- #1

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## Homework Statement

Given S = (1+x

^{2}, x +x

_{3}

And augment S to form a Basis S' of P

_{3}

## The Attempt at a Solution

0 + 0x + 0x

^{2}+ 0x

^{3}= a(1+x

^{2})+b(x +x

^{3})

= a + ax

^{2}+ bx + bx

^{3}

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- Thread starter judahs_lion
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- #1

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Given S = (1+x

And augment S to form a Basis S' of P

0 + 0x + 0x

= a + ax

- #2

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Isn't S dependent? X + X^{3} = (1 + X^{2})X

- #3

Mark44

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I'm pretty sure you mean, S = {1 + x## Homework Statement

Given S = (1+x^{2}, x +x_{3}

It would be helpful for you to state the complete problem. My guess is that it is two parts:And augment S to form a Basis S' of P_{3}

## The Attempt at a Solution

0 + 0x + 0x^{2}+ 0x^{3}= a(1+x^{2})+b(x +x^{3})

= a + ax^{2}+ bx + bx^{3}

a) Prove that the functions in S = {1 + x

b) Augment S to a set S' that is a basis for P

For a, how is linear independence defined? From your work above, I'm not sure that you know. The definitions for linear independence and linear independence are similar, and there is a subtlety that students often don't grasp.

For b, have you learned about the Gram-Schmidt process?

- #4

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- #5

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Haven't gotten to Gram-Schmidt process

- #6

Mark44

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Prob. 15 is almost identical to prob. 13. The polynomials in PI scanned it in. Its problem # 15

- #7

Mark44

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This isn't the definition, and besides, a definition of a term ought not use the same term in the definition. Look in your book and see how it defines linear independence.Linear independence mean the members of a set of vectors are independent of each other.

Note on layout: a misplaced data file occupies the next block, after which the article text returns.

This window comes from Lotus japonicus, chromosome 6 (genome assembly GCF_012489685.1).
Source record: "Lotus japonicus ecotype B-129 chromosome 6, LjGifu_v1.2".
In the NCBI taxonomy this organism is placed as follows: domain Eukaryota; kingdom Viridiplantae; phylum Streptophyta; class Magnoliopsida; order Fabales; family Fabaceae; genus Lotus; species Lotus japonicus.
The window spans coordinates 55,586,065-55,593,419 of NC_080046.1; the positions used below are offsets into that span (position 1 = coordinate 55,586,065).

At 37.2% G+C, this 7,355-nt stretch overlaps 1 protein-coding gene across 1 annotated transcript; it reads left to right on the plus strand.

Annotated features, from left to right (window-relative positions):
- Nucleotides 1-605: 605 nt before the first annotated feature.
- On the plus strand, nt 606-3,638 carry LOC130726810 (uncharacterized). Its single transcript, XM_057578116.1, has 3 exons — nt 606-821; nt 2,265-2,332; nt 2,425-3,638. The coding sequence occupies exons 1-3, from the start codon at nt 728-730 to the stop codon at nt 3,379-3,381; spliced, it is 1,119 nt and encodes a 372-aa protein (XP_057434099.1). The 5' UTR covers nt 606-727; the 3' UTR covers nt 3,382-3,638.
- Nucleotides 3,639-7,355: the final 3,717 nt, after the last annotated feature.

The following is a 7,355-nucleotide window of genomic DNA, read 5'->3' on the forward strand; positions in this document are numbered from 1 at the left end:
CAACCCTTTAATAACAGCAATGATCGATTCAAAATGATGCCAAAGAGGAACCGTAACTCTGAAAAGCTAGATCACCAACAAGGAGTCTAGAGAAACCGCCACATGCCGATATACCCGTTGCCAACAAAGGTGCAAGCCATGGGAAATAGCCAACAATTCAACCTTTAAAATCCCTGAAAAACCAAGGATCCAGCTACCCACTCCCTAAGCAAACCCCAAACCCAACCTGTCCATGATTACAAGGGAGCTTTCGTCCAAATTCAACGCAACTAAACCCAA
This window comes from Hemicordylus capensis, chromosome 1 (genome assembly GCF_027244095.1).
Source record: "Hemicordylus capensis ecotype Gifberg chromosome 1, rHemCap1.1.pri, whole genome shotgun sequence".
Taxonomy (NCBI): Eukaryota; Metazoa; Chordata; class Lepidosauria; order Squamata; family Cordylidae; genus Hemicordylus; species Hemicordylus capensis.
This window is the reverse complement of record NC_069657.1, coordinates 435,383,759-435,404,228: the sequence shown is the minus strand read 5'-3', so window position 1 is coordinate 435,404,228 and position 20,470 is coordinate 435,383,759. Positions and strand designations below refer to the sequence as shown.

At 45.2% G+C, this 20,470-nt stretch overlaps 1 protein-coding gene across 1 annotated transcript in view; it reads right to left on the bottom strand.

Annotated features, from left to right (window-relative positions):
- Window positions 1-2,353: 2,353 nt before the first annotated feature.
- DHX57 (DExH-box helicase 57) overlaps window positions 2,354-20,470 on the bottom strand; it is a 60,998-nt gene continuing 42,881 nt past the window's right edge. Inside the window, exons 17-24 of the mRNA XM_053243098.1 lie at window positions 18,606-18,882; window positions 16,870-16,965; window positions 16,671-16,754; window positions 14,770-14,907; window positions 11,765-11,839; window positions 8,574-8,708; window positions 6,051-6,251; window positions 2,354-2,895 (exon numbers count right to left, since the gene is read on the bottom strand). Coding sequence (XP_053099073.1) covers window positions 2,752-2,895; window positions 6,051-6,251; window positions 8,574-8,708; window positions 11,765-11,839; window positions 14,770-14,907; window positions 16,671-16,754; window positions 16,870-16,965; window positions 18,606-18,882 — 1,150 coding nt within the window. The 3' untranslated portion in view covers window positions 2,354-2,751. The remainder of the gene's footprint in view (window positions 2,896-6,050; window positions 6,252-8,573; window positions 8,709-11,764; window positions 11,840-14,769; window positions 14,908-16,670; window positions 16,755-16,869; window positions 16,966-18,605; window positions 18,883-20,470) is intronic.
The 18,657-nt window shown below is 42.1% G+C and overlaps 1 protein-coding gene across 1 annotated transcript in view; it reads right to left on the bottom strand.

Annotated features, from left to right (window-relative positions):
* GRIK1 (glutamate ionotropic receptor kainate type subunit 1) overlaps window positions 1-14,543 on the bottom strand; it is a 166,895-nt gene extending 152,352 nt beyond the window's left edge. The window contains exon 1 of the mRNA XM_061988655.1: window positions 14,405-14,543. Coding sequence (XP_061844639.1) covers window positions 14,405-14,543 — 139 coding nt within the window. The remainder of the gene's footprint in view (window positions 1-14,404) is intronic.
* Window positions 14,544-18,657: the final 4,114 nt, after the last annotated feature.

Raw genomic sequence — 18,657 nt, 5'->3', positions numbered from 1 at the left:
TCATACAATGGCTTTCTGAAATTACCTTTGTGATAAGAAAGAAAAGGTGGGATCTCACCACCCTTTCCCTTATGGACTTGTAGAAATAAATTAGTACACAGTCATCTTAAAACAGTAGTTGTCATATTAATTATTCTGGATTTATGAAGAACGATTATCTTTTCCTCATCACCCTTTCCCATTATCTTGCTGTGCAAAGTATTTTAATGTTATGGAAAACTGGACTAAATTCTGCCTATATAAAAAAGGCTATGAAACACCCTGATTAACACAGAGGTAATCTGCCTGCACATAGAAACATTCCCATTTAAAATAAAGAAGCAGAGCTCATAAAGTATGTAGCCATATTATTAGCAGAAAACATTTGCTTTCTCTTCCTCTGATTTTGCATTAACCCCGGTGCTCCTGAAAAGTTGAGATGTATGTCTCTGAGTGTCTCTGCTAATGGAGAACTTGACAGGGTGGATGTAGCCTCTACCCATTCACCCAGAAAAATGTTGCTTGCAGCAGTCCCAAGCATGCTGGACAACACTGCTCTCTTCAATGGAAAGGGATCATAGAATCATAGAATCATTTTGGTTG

This is a necessary condition for linear independence, but it is not sufficient. For example, consider the set {<1, 0, 0>, <0, 1, 0>, <1, 1, 0>}. None of these vectors is a multiple of any other vector in the set, yet these vectors are not linearly independent.None is a multiple of the other.

- #8

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This isn't the definition, and besides, a definition of a term ought not use the same term in the definition. Look in your book and see how it defines linear independence.

This is a necessary condition for linear independence, but it is not sufficient. For example, consider the set {<1, 0, 0>, <0, 1, 0>, <1, 1, 0>}. None of these vectors is a multiple of any other vector in the set, yet these vectors are not linearly independent.

Thanks for pointing out that so , what i need to do is a transformtion as i did in the attached. Then the rest is just as problem 13?

- #9

Mark44

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Yes.

- #10

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Yes.

But the second part. Augment S to form a basis S' for P

- #11

Mark44

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- #12

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_{3}.

Ok, to verify 13 is done properly?

- #13

Mark44

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- #14

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S' = {1+x^{2}, x+x^{3}, 1, x }

- #15

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- #16

Mark44

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